we still have such a long way to go.

Speaker 4 (16:47):
And like you said, this wasn't all that long ago. No,
I haven't been able to pull up anything on the
departments current policies in reference to missing persons or mental
illness and all that. But going through like their twenty
eighteen annual report, there was really nothing in there about,
you know, them handling this. So four years later after

(17:08):
this happened, you know, they hadn't really made any public
adjustments to deal with situations like this, and you know,
hopefully by now they have been. But still, even if
you have processes in place, like supposedly they claimed they
did here about reporting missing persons, you know, the officer

(17:29):
first told the family that, oh, you can't report a
missing person for twenty four hours?

Speaker 6 (17:33):
Is that true?

Speaker 1 (17:34):
Though?

Speaker 3 (17:34):
I thought that wasn't even a that's not true. Yeah, okay, yeah,
I didn't think that was a real policy.

Speaker 4 (17:39):
And in fact over the last god, even before this occurred,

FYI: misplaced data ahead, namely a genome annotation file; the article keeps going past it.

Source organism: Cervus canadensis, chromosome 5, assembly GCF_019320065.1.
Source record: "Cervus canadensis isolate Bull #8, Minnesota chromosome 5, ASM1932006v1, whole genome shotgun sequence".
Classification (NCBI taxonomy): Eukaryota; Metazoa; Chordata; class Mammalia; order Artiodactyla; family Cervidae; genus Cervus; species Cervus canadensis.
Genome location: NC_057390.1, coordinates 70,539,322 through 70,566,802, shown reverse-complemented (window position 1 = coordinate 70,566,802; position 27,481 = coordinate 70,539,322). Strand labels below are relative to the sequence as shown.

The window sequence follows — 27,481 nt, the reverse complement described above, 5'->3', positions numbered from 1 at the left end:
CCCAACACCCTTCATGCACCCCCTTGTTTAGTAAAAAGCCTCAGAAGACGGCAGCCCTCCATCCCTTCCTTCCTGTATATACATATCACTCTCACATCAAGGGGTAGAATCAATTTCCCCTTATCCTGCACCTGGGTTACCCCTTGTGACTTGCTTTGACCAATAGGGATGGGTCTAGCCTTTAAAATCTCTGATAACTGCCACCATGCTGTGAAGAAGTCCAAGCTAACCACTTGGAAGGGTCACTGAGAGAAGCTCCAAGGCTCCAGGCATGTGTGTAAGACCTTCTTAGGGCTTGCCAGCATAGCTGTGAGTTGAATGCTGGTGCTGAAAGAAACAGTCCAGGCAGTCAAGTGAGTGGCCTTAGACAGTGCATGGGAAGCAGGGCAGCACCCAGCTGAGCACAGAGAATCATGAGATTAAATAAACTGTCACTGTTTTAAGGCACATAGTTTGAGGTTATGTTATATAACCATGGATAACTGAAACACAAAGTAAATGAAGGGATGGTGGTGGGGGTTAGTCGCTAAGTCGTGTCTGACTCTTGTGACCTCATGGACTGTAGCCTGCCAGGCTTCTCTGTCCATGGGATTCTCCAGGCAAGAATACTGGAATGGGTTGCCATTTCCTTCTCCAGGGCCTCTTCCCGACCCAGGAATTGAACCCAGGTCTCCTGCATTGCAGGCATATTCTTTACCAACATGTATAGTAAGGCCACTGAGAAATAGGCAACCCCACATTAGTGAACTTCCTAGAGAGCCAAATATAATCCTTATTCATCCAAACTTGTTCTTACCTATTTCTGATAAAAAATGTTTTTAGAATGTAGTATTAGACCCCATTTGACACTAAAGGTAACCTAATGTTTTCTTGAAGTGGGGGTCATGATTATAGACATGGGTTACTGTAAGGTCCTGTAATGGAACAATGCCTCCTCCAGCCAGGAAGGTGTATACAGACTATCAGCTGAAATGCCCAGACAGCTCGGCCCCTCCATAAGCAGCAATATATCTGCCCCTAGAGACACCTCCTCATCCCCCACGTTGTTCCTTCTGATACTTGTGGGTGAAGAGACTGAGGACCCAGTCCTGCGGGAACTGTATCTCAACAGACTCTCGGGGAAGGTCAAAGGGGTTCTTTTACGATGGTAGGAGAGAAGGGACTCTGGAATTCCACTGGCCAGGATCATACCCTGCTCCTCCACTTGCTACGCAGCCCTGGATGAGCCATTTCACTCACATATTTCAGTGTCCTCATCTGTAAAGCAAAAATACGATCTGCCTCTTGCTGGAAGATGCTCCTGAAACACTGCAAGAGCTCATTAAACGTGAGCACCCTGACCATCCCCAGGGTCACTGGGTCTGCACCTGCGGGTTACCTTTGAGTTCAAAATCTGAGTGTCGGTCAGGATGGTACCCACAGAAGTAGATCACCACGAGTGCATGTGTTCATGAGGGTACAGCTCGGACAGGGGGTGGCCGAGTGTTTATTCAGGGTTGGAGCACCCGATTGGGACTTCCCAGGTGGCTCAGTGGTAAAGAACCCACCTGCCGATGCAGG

most agencies were saying, no, you take a missing person
report right away. Now, maybe it's because she didn't fall
into a neat box, okay, because she had just run
out of the home, right she was suicidal, she was
in a crisis, and yet technically she's not missing, you know,

(18:02):
could they have thought of it that way? But because
they classified it as a suicidal incident or whatever. But
a lot of agencies, my old agency as well, this
would have been classified as a critical missing.

Speaker 2 (18:15):
Person right because she.

Speaker 4 (18:18):
Which means you set up a command post, which means
you pull out the stops and you you know, get
out there and you start, you know, putting it out
on the news, and you start doing your searches and
things like that. I noticed that one of the criticisms
that the family had was that when the police first
arrived there, they you know, stop the father who was

(18:40):
trying to go after missing and then they searched the house.
And I'm going, well, why would they do that, right,
she's not house. The only thing I can think of
is that when it comes to like missing children, and
one of the first things that you do is you
actually search the house, because sometimes they're hiding in the
house or they've fallen us leap at a closet or

(19:01):